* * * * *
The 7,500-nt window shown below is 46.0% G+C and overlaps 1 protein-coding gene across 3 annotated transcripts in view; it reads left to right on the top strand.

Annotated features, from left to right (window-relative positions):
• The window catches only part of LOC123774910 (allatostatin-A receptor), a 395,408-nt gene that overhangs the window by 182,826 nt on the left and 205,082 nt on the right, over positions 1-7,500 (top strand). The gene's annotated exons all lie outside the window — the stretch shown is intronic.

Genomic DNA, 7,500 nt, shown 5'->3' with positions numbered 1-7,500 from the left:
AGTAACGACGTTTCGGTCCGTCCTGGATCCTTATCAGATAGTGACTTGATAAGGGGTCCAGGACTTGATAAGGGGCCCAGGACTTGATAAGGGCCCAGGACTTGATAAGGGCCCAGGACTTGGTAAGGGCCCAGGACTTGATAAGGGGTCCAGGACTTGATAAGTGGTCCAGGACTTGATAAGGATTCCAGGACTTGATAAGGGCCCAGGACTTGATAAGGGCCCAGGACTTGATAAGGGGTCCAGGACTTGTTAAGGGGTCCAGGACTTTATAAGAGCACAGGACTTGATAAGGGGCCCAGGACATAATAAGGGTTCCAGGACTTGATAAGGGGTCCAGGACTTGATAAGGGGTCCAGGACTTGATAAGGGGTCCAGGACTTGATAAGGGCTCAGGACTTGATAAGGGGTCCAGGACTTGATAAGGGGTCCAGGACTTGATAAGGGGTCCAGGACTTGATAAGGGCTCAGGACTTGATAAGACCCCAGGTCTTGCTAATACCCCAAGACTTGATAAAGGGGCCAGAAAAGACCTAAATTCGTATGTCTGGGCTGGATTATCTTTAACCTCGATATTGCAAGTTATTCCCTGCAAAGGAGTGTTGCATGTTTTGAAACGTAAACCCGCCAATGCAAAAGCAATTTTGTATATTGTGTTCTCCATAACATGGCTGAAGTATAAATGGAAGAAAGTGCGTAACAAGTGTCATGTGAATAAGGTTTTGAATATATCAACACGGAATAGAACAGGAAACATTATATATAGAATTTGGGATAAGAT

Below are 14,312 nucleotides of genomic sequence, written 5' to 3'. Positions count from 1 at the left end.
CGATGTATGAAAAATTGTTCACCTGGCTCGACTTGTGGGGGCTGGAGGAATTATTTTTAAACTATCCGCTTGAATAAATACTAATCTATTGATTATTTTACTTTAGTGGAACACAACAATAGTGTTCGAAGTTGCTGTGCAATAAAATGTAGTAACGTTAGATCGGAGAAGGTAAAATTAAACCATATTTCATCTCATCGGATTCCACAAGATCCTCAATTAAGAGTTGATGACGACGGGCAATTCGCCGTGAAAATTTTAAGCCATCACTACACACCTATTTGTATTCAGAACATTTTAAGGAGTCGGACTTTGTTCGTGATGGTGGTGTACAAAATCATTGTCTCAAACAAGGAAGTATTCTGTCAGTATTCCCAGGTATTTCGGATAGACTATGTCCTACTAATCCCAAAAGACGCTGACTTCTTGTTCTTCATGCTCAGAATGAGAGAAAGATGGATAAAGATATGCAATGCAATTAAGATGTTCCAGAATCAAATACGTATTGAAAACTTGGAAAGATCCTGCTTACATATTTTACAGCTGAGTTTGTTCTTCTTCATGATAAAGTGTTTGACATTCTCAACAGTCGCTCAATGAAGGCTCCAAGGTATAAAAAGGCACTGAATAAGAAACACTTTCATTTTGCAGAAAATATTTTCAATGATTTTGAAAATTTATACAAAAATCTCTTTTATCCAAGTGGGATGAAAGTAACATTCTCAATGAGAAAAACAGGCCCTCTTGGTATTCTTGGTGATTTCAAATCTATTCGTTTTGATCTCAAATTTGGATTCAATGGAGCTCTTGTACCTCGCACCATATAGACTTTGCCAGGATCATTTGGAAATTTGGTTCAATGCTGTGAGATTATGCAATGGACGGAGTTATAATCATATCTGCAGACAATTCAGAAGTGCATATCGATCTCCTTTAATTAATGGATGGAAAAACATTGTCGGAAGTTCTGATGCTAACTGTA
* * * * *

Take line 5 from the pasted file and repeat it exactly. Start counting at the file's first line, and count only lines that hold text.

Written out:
AGTAACGACGTTTCGGTCCGTCCTGGATCCTTATCAGATAGTGACTTGATAAGGGGTCCAGGACTTGATAAGGGGCCCAGGACTTGATAAGGGCCCAGGACTTGATAAGGGCCCAGGACTTGGTAAGGGCCCAGGACTTGATAAGGGGTCCAGGACTTGATAAGTGGTCCAGGACTTGATAAGGATTCCAGGACTTGATAAGGGCCCAGGACTTGATAAGGGCCCAGGACTTGATAAGGGGTCCAGGACTTGTTAAGGGGTCCAGGACTTTATAAGAGCACAGGACTTGATAAGGGGCCCAGGACATAATAAGGGTTCCAGGACTTGATAAGGGGTCCAGGACTTGATAAGGGGTCCAGGACTTGATAAGGGGTCCAGGACTTGATAAGGGCTCAGGACTTGATAAGGGGTCCAGGACTTGATAAGGGGTCCAGGACTTGATAAGGGGTCCAGGACTTGATAAGGGCTCAGGACTTGATAAGACCCCAGGTCTTGCTAATACCCCAAGACTTGATAAAGGGGCCAGAAAAGACCTAAATTCGTATGTCTGGGCTGGATTATCTTTAACCTCGATATTGCAAGTTATTCCCTGCAAAGGAGTGTTGCATGTTTTGAAACGTAAACCCGCCAATGCAAAAGCAATTTTGTATATTGTGTTCTCCATAACATGGCTGAAGTATAAATGGAAGAAAGTGCGTAACAAGTGTCATGTGAATAAGGTTTTGAATATATCAACACGGAATAGAACAGGAAACATTATATATAGAATTTGGGATAAGAT